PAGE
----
Feminism revived in the United States during the 1960s. It had become dormant after the feminist agitation (for the right to vote) of the early 1900s. American feminists were inspired by the writings of Betty Friedan, Simone de Bouvier, Kate Millett, Germaine Greer and so on. Women activists in New Left groups were incensed to find out that their male compatriots often treated them with condescension, e.g., women were expected to make coffee, perform secretarial duties, offer sexual companionship rather than hold leadership positions or participate in making policy. This led them to form feminist groups, consciousness-raising groups etc. to combat sexism and gender discrimination both within the New Left and within the larger American society.
Gays (male homosexuals) and lesbians (female homosexuals) also started organizing and protesting against discrimination and persecution for their sexual orientation. Similarly, the disabled and the elderly started activist groups to press for greater recognition of their needs and to combat prejudice and discrimination. Disabled, wheelchair-bound activists organized effective demonstrations and elderly activists like Maggie Kuhn started groups like the Gray Panthers.
The environmental movement also grew into prominence during the 1960s. Biologist Rachel Carson (Carson, 1994) first identified in 1962 the dire effects of pesticides and other “man-made” chemicals on animals and the environment in her book called “Silent Spring” (i.e., in a heavily polluted environment, all the songbirds would have died and spring would come without any birdsong). Environmental consciousness was reinforced by revelations that the American armed forces fighting in Vietnam were using highly toxic defoliants such as Agent Orange on the jungles of Indochina. These chemicals were poured out of aircraft flying over thick jungle in order to kill the vegetation and exposed the well-hidden Communist forces below. The Americans also used other weapons which caused great destruction to the Vietnamese environment, e.g., carpet bombing by B-52 bombers flying at high altitudes, napalm and phosphorous bombing by fighter-bomber aircraft and so on.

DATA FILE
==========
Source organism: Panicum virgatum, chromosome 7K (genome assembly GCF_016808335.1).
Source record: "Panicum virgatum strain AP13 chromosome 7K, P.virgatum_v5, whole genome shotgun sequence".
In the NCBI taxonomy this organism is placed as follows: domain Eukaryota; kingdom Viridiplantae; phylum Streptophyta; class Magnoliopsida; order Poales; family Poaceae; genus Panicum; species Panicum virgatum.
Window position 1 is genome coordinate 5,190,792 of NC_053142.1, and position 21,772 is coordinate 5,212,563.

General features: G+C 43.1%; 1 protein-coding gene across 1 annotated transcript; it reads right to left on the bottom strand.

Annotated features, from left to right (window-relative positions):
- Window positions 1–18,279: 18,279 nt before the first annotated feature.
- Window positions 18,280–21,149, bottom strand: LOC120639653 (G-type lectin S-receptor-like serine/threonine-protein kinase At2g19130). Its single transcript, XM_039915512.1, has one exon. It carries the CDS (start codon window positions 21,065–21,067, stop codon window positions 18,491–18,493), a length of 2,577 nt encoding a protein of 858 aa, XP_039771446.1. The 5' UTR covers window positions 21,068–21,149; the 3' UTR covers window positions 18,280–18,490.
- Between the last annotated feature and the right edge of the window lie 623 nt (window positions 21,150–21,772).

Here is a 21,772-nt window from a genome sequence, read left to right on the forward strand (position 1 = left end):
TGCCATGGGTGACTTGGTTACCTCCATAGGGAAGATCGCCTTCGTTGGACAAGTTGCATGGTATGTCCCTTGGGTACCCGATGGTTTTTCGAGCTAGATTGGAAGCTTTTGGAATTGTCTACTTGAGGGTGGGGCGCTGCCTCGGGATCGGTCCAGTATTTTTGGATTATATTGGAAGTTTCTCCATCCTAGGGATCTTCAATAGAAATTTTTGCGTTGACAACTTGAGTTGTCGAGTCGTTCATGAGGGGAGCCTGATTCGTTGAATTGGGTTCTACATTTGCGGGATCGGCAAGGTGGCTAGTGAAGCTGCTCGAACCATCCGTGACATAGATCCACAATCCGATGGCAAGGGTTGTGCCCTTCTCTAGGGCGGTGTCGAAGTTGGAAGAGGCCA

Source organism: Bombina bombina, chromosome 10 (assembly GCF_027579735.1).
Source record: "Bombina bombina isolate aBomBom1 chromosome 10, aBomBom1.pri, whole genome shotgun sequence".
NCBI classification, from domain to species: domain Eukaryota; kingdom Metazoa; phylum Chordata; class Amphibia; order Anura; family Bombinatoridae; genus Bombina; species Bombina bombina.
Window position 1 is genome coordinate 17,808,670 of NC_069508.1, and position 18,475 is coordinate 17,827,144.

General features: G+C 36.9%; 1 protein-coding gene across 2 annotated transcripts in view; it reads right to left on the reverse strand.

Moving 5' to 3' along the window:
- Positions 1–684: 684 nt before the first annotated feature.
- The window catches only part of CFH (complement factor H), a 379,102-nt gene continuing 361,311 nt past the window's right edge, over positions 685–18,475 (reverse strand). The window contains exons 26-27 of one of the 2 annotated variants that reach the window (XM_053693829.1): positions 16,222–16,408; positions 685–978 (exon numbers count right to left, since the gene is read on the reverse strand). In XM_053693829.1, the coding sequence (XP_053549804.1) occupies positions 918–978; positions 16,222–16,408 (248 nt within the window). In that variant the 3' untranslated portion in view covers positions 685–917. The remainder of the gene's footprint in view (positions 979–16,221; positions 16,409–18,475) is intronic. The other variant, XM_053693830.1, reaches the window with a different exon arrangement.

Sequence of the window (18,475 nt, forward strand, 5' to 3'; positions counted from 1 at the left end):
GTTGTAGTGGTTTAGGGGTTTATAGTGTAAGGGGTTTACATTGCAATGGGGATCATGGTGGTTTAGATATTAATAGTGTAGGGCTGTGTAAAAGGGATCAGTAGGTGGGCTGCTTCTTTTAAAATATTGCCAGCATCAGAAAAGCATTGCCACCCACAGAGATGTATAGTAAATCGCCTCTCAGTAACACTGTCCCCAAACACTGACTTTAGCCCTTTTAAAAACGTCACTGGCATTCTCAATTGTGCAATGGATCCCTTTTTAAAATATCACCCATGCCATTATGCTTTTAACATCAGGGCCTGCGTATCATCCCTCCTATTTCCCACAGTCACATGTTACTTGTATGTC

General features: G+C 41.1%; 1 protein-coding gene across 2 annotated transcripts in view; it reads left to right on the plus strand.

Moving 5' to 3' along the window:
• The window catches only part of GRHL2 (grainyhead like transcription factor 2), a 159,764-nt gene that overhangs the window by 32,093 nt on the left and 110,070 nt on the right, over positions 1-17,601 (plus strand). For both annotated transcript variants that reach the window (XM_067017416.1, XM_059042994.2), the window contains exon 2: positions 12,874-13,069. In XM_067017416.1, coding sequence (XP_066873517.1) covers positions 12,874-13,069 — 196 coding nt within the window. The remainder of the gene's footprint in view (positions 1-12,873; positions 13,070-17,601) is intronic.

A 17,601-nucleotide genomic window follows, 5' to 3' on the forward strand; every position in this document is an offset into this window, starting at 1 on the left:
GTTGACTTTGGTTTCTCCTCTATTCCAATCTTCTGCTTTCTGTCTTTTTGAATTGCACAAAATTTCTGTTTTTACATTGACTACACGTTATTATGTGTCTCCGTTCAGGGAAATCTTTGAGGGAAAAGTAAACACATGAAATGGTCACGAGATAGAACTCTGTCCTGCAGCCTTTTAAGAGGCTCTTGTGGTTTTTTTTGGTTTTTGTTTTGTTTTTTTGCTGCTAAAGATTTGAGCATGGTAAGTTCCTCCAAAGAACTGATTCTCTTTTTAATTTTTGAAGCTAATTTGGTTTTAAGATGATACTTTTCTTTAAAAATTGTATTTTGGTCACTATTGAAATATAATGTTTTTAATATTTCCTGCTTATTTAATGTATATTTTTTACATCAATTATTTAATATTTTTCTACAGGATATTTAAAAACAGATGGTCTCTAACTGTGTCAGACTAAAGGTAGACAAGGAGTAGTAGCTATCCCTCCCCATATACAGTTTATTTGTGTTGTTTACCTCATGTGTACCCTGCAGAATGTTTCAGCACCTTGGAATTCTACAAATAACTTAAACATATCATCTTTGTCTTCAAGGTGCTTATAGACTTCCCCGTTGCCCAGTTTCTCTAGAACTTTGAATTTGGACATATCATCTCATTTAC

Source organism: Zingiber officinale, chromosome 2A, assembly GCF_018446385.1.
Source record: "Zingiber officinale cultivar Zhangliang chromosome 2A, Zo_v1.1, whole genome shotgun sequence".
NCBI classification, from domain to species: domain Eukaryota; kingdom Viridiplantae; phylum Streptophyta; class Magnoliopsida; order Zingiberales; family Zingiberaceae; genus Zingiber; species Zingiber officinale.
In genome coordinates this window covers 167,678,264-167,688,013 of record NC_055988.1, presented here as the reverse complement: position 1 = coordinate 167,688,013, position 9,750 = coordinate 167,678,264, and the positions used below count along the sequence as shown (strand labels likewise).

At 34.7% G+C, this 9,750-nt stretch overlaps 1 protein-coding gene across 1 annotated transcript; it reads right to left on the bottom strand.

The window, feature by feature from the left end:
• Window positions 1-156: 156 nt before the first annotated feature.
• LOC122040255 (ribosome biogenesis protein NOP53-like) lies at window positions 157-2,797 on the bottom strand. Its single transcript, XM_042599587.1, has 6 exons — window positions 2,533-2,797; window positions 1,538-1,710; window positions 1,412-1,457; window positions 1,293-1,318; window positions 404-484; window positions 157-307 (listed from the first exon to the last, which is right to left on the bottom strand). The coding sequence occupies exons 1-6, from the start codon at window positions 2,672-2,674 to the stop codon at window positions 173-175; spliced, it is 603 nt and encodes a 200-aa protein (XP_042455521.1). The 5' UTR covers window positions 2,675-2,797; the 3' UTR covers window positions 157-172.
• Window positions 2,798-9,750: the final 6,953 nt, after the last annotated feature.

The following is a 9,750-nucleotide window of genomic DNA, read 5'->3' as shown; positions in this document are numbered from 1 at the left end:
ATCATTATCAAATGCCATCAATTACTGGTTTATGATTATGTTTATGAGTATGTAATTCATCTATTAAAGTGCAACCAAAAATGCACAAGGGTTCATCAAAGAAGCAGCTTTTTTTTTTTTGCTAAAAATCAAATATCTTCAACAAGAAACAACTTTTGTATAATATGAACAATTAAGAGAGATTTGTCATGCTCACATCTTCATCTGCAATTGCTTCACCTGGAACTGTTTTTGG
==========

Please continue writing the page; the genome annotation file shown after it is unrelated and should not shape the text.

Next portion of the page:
As for the anti-war movement, it was first led by university students who were in danger of being drafted to fight in Vietnam. They were assisted by anti-war and pacifist religious figures like the Roman Catholic Berrigan brothers. Other groups joined in later as American public opinion increasingly turned against a war which dragged on and on with little prospect of a decisive victory at hand. Some returned veterans also joined the anti-war movement by forming groups like the Vietnam Veterans Against the War. Vietnam veteran Ron Kovic’s book Born on the Fourth of July (made into a movie by director Oliver Stone) is a personal account of an ardent, anti-Communist American patriot who later became an activist fighting against further American involvement in the Vietnamese conflict.